I guess the casual readers I know read two or maybe three books a year. They tell me they "like" to read. Some go to the library because of their kids and once in a while will check out a book they have heard of (I used to work at a library. I'd get asked a lot at checkout "Is this good. I heard about it...on tv, from a friend...) There are a LOT of children's activities at the library and the various things are attended by a large cross-section of moms. Not all of them are readers. Texas also has a HUGE population of home schoolers. So we got a lot of people in the library who were not there for reading. Well--the reading in that area was non-fiction for study purposes or actual books on homeschooling. Many of these parents were casual "read for entertainment" types. So my idea of casual is based on a couple of reading groups where the people say they like to read, but if they read and finish two or three books a year, that's about their max. They seem to buy more than that though. Couple that with my experience at the library--lots of parents who read one to three books a year, but came in for the various resources...and a lot of them would check out books they heard of...how many of them read them, I don't really know. I do know they would check out books for their kids almost every time. That is why they were there. But it didn't automatically mean they checked out something for themselves.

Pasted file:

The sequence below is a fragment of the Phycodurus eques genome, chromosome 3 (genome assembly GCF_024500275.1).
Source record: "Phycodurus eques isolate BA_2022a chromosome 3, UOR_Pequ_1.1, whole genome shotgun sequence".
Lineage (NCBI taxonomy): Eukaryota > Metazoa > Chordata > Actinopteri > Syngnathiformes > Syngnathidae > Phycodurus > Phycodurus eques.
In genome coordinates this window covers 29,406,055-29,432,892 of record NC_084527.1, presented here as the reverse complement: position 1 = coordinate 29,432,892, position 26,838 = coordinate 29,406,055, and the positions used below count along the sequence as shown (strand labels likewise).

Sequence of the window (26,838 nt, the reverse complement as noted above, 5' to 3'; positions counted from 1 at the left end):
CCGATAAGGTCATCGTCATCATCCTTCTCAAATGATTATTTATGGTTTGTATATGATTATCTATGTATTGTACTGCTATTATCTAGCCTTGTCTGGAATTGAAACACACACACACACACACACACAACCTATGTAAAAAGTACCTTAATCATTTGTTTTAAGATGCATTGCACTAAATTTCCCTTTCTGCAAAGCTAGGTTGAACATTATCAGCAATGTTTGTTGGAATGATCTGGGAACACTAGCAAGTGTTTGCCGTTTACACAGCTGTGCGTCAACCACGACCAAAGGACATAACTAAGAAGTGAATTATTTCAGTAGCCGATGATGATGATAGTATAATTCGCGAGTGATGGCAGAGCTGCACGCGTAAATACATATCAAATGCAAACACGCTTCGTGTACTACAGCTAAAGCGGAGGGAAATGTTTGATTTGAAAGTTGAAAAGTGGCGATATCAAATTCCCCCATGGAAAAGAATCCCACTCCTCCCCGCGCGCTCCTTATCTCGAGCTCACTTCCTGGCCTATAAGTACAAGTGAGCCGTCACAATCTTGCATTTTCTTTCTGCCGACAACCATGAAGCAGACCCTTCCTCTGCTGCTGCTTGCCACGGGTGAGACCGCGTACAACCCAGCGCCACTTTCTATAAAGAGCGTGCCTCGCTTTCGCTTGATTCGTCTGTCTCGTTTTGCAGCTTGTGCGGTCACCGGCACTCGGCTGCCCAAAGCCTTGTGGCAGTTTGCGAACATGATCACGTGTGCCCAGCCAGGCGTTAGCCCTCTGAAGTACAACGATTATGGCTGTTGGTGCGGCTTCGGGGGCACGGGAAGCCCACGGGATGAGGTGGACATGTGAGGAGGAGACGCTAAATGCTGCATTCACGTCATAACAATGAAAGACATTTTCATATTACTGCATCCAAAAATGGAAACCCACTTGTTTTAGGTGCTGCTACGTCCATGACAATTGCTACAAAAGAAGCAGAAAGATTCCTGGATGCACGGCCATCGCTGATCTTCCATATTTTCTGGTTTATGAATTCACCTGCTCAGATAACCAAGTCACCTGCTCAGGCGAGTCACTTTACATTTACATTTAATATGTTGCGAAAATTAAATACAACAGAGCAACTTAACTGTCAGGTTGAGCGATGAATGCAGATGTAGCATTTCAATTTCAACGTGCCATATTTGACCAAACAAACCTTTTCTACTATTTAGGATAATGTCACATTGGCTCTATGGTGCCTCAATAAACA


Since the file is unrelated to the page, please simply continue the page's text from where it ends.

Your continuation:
And of course it doesn't matter all that much. As I said, I was merely babbling. I do think, however, that a lot of casual readers actually buy books with good intentions--or check them out because they have heard of the books and happen to be standing in a library for a meeting, the computer use or their children's activities. (Our library also has movies. They have a movie once a month for seniors, an anime club, movies for teens--no idea how often, maybe once a month and so on.) This brings people to the library sometimes just for the air conditioning! The senior movie thing is quite popular from what I hear. I'm not a movie watcher so I've never been, but I know they continue to fund that one. The anime had funding cut, and attendance if pretty much a summer activity with less meetings in the winter.